Date of Conferral







Michael Plasay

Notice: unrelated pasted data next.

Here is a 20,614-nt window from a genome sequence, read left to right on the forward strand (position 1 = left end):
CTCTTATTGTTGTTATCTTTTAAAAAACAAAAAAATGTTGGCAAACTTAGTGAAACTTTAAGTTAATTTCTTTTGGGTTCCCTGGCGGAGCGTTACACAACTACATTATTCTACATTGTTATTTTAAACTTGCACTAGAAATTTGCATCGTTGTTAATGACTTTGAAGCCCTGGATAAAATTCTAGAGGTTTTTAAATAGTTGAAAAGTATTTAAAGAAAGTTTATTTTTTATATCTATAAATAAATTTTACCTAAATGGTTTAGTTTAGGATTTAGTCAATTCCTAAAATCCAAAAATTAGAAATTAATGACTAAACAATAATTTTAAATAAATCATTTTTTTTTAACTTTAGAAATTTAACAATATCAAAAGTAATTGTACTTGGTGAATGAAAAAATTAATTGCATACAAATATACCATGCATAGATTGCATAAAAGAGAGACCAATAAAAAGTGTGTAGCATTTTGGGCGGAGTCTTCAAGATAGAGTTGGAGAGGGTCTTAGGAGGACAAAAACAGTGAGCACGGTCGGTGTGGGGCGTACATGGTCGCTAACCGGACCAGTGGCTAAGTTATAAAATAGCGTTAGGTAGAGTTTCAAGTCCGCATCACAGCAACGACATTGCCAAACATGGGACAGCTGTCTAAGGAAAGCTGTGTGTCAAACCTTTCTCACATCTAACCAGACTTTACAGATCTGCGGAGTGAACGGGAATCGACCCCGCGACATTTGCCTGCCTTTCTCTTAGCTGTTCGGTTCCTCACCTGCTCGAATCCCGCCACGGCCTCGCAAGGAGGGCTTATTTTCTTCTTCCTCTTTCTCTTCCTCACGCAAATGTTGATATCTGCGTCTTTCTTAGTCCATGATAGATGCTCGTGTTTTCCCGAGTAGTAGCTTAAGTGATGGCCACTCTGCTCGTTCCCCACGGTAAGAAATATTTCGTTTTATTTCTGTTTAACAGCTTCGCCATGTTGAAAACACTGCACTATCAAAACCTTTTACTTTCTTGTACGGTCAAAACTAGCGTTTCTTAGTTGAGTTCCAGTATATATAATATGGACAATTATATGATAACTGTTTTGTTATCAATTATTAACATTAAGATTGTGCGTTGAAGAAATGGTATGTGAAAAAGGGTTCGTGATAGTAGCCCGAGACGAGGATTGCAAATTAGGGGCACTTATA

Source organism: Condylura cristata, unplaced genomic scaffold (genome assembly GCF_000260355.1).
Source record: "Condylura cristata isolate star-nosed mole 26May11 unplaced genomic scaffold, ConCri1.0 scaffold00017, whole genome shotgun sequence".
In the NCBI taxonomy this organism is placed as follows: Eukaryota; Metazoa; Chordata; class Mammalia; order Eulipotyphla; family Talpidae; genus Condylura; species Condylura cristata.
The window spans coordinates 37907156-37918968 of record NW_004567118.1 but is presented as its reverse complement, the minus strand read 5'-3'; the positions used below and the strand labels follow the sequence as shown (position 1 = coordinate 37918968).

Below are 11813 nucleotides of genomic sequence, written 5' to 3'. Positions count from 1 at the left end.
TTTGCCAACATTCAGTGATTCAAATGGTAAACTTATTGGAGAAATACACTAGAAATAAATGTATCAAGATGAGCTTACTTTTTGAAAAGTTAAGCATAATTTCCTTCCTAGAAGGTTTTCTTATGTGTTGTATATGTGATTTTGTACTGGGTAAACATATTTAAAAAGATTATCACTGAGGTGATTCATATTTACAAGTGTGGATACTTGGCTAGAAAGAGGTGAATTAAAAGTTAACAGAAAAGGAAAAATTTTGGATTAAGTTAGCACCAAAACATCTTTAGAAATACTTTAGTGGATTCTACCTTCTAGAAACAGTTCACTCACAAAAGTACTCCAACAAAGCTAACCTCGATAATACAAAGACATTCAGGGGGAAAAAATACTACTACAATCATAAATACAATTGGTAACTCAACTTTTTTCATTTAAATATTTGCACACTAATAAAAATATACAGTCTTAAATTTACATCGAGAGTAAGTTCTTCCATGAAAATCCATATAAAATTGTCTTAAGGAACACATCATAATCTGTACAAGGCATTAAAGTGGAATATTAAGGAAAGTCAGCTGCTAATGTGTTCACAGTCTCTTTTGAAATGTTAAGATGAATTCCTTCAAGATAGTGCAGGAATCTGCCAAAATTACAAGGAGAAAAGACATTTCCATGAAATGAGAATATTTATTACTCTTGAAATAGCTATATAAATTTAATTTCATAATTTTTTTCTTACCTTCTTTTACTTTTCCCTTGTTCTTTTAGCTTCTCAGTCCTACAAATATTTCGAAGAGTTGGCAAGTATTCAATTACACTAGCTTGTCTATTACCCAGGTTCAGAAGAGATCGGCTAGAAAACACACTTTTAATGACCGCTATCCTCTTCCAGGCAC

Adult massively multiplayer online roleplaying games (MMORPGs) gaming is a popular trend that is often perceived negatively, including having a lack of social adaptation skills and low life satisfaction. This quantitative study explored whether life satisfaction and social skills were influenced by gaming by comparing MMORPG gamers (casual and avid) and nongamers. This quantitative survey study was built upon the limitations listed in previous research. The hypothesis was that there would be no difference between MMORPG gamers and nongamers regarding life satisfaction and social skills. To conceptualize the influence MMORPG may have, this study used Diener’s conceptualization of the pursuit of happiness, which presumed that people could choose their happiness by engaging in activities that made them happy on an individual basis. Life skills were measured through the Life Satisfaction-11 Questionnaire and the Social Adaptation Self Evaluation Scale. The sample of 134 was collected by stratified sampling, and the data analysis was calculated using a multivariate analysis of variance. The results indicated that there was no significant difference in social adaptation skills between the groups. However, there was a significant difference in life satisfaction between causal and avid gamers, where casual gamers had less life satisfaction than avid gamers and nongamers. The positive social change implications on a societal level include highlighting the difference in adult gamers because the current results do not fall in line with previous findings, thus potentially changing the psychological view of the effect of video games.